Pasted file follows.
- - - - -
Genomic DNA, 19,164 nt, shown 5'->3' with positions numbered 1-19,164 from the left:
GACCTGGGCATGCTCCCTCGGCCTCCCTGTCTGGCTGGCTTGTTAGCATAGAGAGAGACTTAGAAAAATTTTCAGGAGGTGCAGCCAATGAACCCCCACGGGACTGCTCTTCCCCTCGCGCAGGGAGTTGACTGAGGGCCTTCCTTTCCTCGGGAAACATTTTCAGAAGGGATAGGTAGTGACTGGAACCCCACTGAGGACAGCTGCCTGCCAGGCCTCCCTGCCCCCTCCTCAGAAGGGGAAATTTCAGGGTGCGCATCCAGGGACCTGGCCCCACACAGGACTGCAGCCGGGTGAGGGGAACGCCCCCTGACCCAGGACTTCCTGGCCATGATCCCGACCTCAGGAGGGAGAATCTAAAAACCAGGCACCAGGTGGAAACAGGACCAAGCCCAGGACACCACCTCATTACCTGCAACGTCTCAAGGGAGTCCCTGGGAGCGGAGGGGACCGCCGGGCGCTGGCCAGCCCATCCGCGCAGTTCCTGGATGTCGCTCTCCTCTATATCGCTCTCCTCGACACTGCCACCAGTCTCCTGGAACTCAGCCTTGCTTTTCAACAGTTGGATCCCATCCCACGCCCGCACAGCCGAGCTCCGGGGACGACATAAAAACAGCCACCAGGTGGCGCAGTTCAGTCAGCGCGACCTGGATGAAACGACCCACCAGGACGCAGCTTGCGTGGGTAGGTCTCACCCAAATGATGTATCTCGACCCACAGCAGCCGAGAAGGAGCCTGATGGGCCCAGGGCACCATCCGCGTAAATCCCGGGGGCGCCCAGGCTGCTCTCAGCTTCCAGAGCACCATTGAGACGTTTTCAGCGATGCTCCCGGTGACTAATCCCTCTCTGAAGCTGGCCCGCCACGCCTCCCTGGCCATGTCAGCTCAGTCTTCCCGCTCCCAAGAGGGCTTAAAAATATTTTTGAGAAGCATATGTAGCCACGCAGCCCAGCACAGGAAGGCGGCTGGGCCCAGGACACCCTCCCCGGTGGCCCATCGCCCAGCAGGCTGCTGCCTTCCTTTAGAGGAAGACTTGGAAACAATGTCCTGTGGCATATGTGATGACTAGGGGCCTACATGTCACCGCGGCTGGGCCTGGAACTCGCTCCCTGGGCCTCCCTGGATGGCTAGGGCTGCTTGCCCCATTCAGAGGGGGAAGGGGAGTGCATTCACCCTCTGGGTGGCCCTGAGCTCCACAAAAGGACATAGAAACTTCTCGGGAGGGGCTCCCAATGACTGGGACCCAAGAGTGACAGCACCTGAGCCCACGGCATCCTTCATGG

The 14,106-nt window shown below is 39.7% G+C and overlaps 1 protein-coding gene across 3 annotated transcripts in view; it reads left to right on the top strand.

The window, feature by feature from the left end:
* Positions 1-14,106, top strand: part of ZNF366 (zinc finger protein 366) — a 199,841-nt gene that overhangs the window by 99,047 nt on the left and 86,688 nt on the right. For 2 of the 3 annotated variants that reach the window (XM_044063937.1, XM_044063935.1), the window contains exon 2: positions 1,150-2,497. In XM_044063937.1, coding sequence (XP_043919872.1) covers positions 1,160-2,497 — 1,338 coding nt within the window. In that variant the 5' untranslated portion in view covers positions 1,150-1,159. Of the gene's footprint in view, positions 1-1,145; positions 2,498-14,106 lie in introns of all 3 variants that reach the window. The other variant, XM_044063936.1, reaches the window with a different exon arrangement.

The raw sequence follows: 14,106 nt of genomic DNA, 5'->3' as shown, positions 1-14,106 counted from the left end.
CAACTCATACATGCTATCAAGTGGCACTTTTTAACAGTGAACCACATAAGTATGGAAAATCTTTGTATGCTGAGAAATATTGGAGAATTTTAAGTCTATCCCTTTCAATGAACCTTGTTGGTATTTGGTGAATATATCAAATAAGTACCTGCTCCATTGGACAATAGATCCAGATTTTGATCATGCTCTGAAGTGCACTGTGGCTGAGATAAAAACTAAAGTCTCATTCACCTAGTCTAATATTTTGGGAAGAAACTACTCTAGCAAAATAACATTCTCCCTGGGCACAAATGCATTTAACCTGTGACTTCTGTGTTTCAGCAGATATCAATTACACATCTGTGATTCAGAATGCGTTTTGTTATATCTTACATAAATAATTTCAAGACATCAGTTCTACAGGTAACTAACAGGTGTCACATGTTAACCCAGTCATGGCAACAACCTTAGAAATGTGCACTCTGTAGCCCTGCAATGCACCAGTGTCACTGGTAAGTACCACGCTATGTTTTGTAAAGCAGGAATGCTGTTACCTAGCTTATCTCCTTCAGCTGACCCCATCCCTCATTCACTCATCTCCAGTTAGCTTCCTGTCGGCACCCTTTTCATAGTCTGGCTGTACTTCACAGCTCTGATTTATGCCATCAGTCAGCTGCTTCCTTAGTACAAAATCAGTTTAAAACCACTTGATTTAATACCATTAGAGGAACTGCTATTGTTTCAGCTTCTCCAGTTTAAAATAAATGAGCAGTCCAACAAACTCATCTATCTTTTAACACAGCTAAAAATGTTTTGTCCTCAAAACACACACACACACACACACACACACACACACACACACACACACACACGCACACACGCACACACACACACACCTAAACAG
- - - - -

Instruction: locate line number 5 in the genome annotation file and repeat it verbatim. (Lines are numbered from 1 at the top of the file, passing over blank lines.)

* Positions 1-14,106, top strand: part of ZNF366 (zinc finger protein 366) — a 199,841-nt gene that overhangs the window by 99,047 nt on the left and 86,688 nt on the right. For 2 of the 3 annotated variants that reach the window (XM_044063937.1, XM_044063935.1), the window contains exon 2: positions 1,150-2,497. In XM_044063937.1, coding sequence (XP_043919872.1) covers positions 1,160-2,497 — 1,338 coding nt within the window. In that variant the 5' untranslated portion in view covers positions 1,150-1,159. Of the gene's footprint in view, positions 1-1,145; positions 2,498-14,106 lie in introns of all 3 variants that reach the window. The other variant, XM_044063936.1, reaches the window with a different exon arrangement.